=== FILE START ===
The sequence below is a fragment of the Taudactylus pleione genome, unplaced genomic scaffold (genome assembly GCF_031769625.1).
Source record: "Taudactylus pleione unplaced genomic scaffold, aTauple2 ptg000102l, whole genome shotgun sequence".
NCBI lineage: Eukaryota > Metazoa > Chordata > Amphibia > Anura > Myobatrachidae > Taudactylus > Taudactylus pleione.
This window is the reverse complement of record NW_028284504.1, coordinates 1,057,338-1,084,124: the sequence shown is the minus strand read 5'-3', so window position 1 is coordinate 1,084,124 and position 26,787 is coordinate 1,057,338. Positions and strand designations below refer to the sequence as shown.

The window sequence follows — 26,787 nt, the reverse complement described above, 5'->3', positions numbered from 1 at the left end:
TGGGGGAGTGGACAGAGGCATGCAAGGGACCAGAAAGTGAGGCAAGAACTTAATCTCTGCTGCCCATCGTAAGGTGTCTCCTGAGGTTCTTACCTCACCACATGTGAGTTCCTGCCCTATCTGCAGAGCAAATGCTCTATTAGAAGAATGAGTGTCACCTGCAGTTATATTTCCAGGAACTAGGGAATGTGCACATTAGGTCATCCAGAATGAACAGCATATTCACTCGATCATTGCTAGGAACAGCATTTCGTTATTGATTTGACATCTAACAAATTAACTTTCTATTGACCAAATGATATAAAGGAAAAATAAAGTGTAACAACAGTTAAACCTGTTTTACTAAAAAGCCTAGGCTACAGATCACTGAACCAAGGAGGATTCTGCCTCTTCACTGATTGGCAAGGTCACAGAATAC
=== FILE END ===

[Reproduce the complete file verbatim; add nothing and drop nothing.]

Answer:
The sequence below is a fragment of the Taudactylus pleione genome, unplaced genomic scaffold (genome assembly GCF_031769625.1).
Source record: "Taudactylus pleione unplaced genomic scaffold, aTauple2 ptg000102l, whole genome shotgun sequence".
NCBI lineage: Eukaryota > Metazoa > Chordata > Amphibia > Anura > Myobatrachidae > Taudactylus > Taudactylus pleione.
This window is the reverse complement of record NW_028284504.1, coordinates 1,057,338-1,084,124: the sequence shown is the minus strand read 5'-3', so window position 1 is coordinate 1,084,124 and position 26,787 is coordinate 1,057,338. Positions and strand designations below refer to the sequence as shown.

The window sequence follows — 26,787 nt, the reverse complement described above, 5'->3', positions numbered from 1 at the left end:
TGGGGGAGTGGACAGAGGCATGCAAGGGACCAGAAAGTGAGGCAAGAACTTAATCTCTGCTGCCCATCGTAAGGTGTCTCCTGAGGTTCTTACCTCACCACATGTGAGTTCCTGCCCTATCTGCAGAGCAAATGCTCTATTAGAAGAATGAGTGTCACCTGCAGTTATATTTCCAGGAACTAGGGAATGTGCACATTAGGTCATCCAGAATGAACAGCATATTCACTCGATCATTGCTAGGAACAGCATTTCGTTATTGATTTGACATCTAACAAATTAACTTTCTATTGACCAAATGATATAAAGGAAAAATAAAGTGTAACAACAGTTAAACCTGTTTTACTAAAAAGCCTAGGCTACAGATCACTGAACCAAGGAGGATTCTGCCTCTTCACTGATTGGCAAGGTCACAGAATAC